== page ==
A MONTH ago, we set you a puzzler: identify the saloon in Skeeby in the 1950s. A fortnight ago, we were covered in confusion: some people said it was a Jaguar, others said it was a Riley, and the odd one suggested an Alvis.

Now we are working towards a conclusion.

To begin, let’s rule out one of those names.

“It’s definitely not a Riley,” says Steve Crighton. “I had my first Riley – a Monaco – in 1966 and have been the Tyne Tees & North Yorkshire Area Secretary of the Riley Register for almost 20 years now.

“Three things on your car are not seen on a Riley of the late 1930s to the 1950s era: the front quarter lights; the rear window, which is unlike any car Riley produced in that era, and there appears to be a chrome water channel running across the top of the windows and also at waist height – Riley did not include this, although it looks quite effective!”

We’ve had a couple of new suggestions – could it be a Lagonda LG6 De Ville asked one, or how about a Lea Francis 14 HP Four-Light said another – but everybody else agreed with Howard Pigot who said: “This car is a Mark IV Jaguar. The difference between a Mark IV and Mark V is that the Mark V has double bumpers front and rear.

“I am a member of the Jaguar Enthusiasts Club, and there are quite a few nicely restored versions of these magnificent cars in the club.”

Indeed, in Germany there’s a rather splendid Darlington-registered Mark IV Jaguar. It was bought in July 1947 by Albert Zissler, who had the well known pork butchers in Bondgate, but he died in 1952. The car was then left on blocks in a garage in Cleveland Avenue until his grandson, Paul, had it restored in the mid-1980s.

In the course of 56 years, it had only done 100 miles.

A few years ago, Paul sold the Jag to a German collector, who now uses it for weddings.

“He put the jaguar emblem on the bonnet which it shouldn’t really have,” said Paul. “The Mark IV was the last model with exposed headlights – they then became integral with the wheelarch – and it didn’t have an emblem on it.”

Now we move to the squarish vehicle and, as you might expect, there was some debate here, too. Everyone agreed it was a military vehicle and the first three letters of the numberplate, RAF, were a giveaway that it was registered to the air force.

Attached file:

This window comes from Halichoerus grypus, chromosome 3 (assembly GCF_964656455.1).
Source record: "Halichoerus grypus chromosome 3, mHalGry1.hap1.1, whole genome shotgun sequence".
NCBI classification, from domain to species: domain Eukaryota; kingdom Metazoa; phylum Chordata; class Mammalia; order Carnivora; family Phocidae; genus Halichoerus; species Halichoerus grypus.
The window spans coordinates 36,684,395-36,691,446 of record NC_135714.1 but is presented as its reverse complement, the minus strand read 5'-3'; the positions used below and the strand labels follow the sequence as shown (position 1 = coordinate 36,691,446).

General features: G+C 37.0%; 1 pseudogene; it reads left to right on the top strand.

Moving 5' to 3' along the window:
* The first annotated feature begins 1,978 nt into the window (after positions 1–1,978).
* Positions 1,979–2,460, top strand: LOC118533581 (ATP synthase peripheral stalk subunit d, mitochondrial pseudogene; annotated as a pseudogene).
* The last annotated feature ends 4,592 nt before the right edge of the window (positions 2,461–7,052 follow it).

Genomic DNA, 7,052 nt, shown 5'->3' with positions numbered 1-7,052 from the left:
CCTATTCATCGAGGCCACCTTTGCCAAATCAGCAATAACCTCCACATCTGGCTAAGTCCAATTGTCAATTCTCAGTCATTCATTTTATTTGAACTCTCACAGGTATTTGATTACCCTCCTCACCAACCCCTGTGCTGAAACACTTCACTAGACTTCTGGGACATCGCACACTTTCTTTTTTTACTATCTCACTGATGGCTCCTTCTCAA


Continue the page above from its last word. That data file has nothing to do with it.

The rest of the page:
“It is either a Ford WOA2A Heavy Utility Car or, more likely, a Humber Heavy Utility Car which may date back to the 1930s,” says Stephen Acaster. “They were fairly similar vehicles with the same intended functions. In this format, they were heavy staff/personnel cars, although there were other variants such as ambulances.

“HUCs were not as common as the ubiquitous and far better known Jeep, but nonetheless, thousands of HUCs carried the services, particularly their commanders, through the Second World War, at home and in almost all foreign theatres of operations.”

Ian Gravestock in Yarm said: “It was known by the military as ‘the Box’. With a four litre engine, it was built on a Humber Super Snipe chassis between 1941 and 1946 as a reconnaissance car with six seats or as an ambulance.”

Perhaps the most intriguing question is what these two unusual RAF vehicles were doing in Skeeby in the early 1950s: was it something to do with disposal of old airfields or, given the haphazard nature of the parking, was it an unauthorised stop? Perhaps a search for a packet of Woodbines or a surprise visit to a girlfriend’s? Who knows?

It would be great just to pop along to the scene for a walk by the babbling brook to check the identity of the vehicles and find out what’s going on, but in a bit of breaking news, Richard Wright of Skeeby tells us: “I had a walk down the village yesterday to check, but the vehicles have been moved.”

Thanks to all contributors, including Tony Robinson of Northallerton, Derek Noble of Hutton Rudby, Phil Hughes of Bowes, Gerald Burnett and Alan Simpson of Richmond, Richard Stone, Alan Dodd of Manfield and Phil Garwood.